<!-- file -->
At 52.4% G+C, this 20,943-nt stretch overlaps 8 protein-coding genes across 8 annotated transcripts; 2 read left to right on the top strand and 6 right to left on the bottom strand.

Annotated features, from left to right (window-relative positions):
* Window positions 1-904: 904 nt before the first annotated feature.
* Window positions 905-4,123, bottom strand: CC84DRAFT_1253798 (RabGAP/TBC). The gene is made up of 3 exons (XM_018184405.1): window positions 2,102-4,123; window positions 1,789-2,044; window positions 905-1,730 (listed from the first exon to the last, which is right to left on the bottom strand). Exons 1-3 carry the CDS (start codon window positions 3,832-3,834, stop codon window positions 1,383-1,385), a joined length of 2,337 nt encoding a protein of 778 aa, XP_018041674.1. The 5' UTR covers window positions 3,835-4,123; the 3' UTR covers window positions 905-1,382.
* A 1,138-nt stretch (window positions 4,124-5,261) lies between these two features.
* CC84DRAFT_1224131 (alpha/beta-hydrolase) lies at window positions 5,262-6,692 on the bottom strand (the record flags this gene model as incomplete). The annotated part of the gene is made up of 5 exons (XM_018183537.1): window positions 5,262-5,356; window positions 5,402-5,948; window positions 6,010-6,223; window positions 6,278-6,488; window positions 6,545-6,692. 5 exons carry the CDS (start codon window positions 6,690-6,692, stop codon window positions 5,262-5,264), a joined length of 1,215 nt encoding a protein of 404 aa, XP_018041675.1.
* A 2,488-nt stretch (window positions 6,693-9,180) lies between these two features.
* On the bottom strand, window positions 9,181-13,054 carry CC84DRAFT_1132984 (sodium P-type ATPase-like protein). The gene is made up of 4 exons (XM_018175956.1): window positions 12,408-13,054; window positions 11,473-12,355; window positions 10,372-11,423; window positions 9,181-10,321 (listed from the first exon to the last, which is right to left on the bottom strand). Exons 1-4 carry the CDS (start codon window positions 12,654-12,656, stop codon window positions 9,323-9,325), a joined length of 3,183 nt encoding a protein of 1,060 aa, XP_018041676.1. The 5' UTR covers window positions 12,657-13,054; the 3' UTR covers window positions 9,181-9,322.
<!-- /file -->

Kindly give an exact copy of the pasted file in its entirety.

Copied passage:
At 52.4% G+C, this 20,943-nt stretch overlaps 8 protein-coding genes across 8 annotated transcripts; 2 read left to right on the top strand and 6 right to left on the bottom strand.

Annotated features, from left to right (window-relative positions):
* Window positions 1-904: 904 nt before the first annotated feature.
* Window positions 905-4,123, bottom strand: CC84DRAFT_1253798 (RabGAP/TBC). The gene is made up of 3 exons (XM_018184405.1): window positions 2,102-4,123; window positions 1,789-2,044; window positions 905-1,730 (listed from the first exon to the last, which is right to left on the bottom strand). Exons 1-3 carry the CDS (start codon window positions 3,832-3,834, stop codon window positions 1,383-1,385), a joined length of 2,337 nt encoding a protein of 778 aa, XP_018041674.1. The 5' UTR covers window positions 3,835-4,123; the 3' UTR covers window positions 905-1,382.
* A 1,138-nt stretch (window positions 4,124-5,261) lies between these two features.
* CC84DRAFT_1224131 (alpha/beta-hydrolase) lies at window positions 5,262-6,692 on the bottom strand (the record flags this gene model as incomplete). The annotated part of the gene is made up of 5 exons (XM_018183537.1): window positions 5,262-5,356; window positions 5,402-5,948; window positions 6,010-6,223; window positions 6,278-6,488; window positions 6,545-6,692. 5 exons carry the CDS (start codon window positions 6,690-6,692, stop codon window positions 5,262-5,264), a joined length of 1,215 nt encoding a protein of 404 aa, XP_018041675.1.
* A 2,488-nt stretch (window positions 6,693-9,180) lies between these two features.
* On the bottom strand, window positions 9,181-13,054 carry CC84DRAFT_1132984 (sodium P-type ATPase-like protein). The gene is made up of 4 exons (XM_018175956.1): window positions 12,408-13,054; window positions 11,473-12,355; window positions 10,372-11,423; window positions 9,181-10,321 (listed from the first exon to the last, which is right to left on the bottom strand). Exons 1-4 carry the CDS (start codon window positions 12,654-12,656, stop codon window positions 9,323-9,325), a joined length of 3,183 nt encoding a protein of 1,060 aa, XP_018041676.1. The 5' UTR covers window positions 12,657-13,054; the 3' UTR covers window positions 9,181-9,322.